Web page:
Why it’s so much fun watching Elon Musk Embarrass Twitter
Why it’s so much fun watching
Elon Musk slap Twitter in the face
By Kevin D. Williamson
The New York Post
Sometimes it seems that Elon Musk learned the art of public relations from Tony Montana of “Scarface”:
“Make way for the bad guy.”
The billionaire troublemaker loves a public brawl and doesn’t mind playing the villain, and at the moment he has Twitter all atwitter at the prospect of his taking over the company — a $43 billion lark that Musk seems to have undertaken in a fit of pique at the social-media giant’s seemingly arbitrary approach to free speech and content moderation.
With more than 80 million followers, Musk is a very active user of Twitter — too active at times, in the view of the SEC, which has put him under a partial gag order as the result of ill-considered tweets with the power to move the stock market. Musk doesn’t like the way Twitter runs its business, so he wants to make it his business.
Twitter’s board rebuffed his solo effort to take the company over, but Musk didn’t give up: He’s been knocking on doors on Wall Street looking for big-money partners such as Morgan Stanley or Apollo Global Management to back his hostile takeover. On Thursday, he said he had secured $46.5 billion in financing.
Twitter annoyed the wrong billionaire: A social-media feud that is also an opportunity to make a pile of money is precisely the sort of thing Elon Musk lives for.
Musk isn’t exactly a full-time troll: He did manage to build a major automobile company almost from scratch, taking Tesla from three guys with a big idea to a firm that today has a market value 20 times that of General Motors, jump-starting the electric-vehicle market into existence worldwide. His SpaceX company does important work for NASA and has added some pretty cool stuff to the rocketry repertoire, such as landing a spacecraft vertically on a boat at sea. He has some other projects in the works — from hyperloops that could replace most airline travel to his nonprofit artificial-intelligence work — and he was, at the close of business on Friday, the wealthiest man in the world.
Musk, who calls himself a “free-speech absolutist,” wants to make Twitter a more free and open platform. What has spooked many of his critics — especially those within the company — is not that he plans to make the platform a moderation-free digital Wild West in which Islamic State snuff movies are treated as though they were brownie recipes but rather that he proposes to make public some aspects of the company’s decision-making processes and some of its algorithms, creating real transparency in the operations of what is today a corporate black box.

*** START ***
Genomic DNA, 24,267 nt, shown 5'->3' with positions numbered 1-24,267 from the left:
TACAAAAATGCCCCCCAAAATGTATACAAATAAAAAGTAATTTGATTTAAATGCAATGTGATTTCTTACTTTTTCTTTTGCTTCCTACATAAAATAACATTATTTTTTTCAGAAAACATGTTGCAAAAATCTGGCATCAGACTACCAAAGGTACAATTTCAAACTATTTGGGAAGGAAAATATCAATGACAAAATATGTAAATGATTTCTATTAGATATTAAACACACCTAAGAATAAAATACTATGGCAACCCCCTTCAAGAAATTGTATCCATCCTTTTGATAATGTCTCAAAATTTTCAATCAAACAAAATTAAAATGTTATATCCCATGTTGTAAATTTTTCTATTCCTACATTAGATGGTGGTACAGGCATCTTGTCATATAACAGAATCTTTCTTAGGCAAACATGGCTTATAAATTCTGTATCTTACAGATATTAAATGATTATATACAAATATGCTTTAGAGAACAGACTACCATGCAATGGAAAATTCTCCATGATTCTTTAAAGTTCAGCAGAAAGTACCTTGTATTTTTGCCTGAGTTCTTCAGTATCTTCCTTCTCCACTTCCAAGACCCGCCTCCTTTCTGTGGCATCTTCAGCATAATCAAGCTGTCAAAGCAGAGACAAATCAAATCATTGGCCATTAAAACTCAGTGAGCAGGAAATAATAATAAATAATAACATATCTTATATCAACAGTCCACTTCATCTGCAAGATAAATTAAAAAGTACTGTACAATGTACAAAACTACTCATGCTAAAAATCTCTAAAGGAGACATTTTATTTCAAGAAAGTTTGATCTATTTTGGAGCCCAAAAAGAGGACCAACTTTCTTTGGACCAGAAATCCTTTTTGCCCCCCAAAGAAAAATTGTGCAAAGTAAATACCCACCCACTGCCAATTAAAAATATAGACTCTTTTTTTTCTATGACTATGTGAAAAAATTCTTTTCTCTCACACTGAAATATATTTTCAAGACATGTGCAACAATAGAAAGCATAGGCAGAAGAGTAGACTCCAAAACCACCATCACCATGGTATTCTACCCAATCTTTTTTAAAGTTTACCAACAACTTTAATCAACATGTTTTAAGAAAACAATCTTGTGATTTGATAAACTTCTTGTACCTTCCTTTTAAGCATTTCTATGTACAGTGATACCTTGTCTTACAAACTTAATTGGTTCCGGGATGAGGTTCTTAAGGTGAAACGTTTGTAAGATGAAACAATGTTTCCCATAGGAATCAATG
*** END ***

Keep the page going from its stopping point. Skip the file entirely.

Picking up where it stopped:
This is likely to embarrass Twitter, whose employees exploit the arbitrary and opaque character of its operations to pursue private social and political vendettas, e.g. trying to suppress the New York Post’s coverage of Hunter Biden’s shenanigans (which you can now read about, years after the fact, in the New York Times and the Washington Post) before the 2020 election, when they would have embarrassed Joe Biden and possibly helped Donald Trump. I wrote the case against Trump — literally: My book, “The Case Against Trump,” was published in 2016 — but it is very difficult even for me to imagine a plausible rationale for denying Donald Trump a Twitter account while the Taliban has free access to the platform. Twitter’s only reliable free-speech principle is that it shuns anything that causes California progressives to run around shrieking with their dresses over their heads.
What Musk proposes is not taking away Twitter’s ability to regulate content on its platform but rather to disinfect that process by dragging Twitter’s inner workings out of the shadows and into the sunshine.
There is plenty to criticize about Twitter, which is the vast open sewer of our public life. And there is plenty to criticize about Elon Musk, too. I do not think that Musk is likely to make Twitter any worse than it already is, because I do not think that is possible: The basic architecture of Twitter — anonymity, immediacy, the way a following is built — ensures that Twitter brings out the worst in its users. Twitter rewards hysteria, performative outrage, and tribalism, and has very little use for thoughtfulness, nuance, or consensus-building. A good version of Twitter simply would not be Twitter.
Watching Elon Musk take on Twitter is like watching a hockey game or sitting through the Oscars: The beatdown will be the fun part, no matter who wins.
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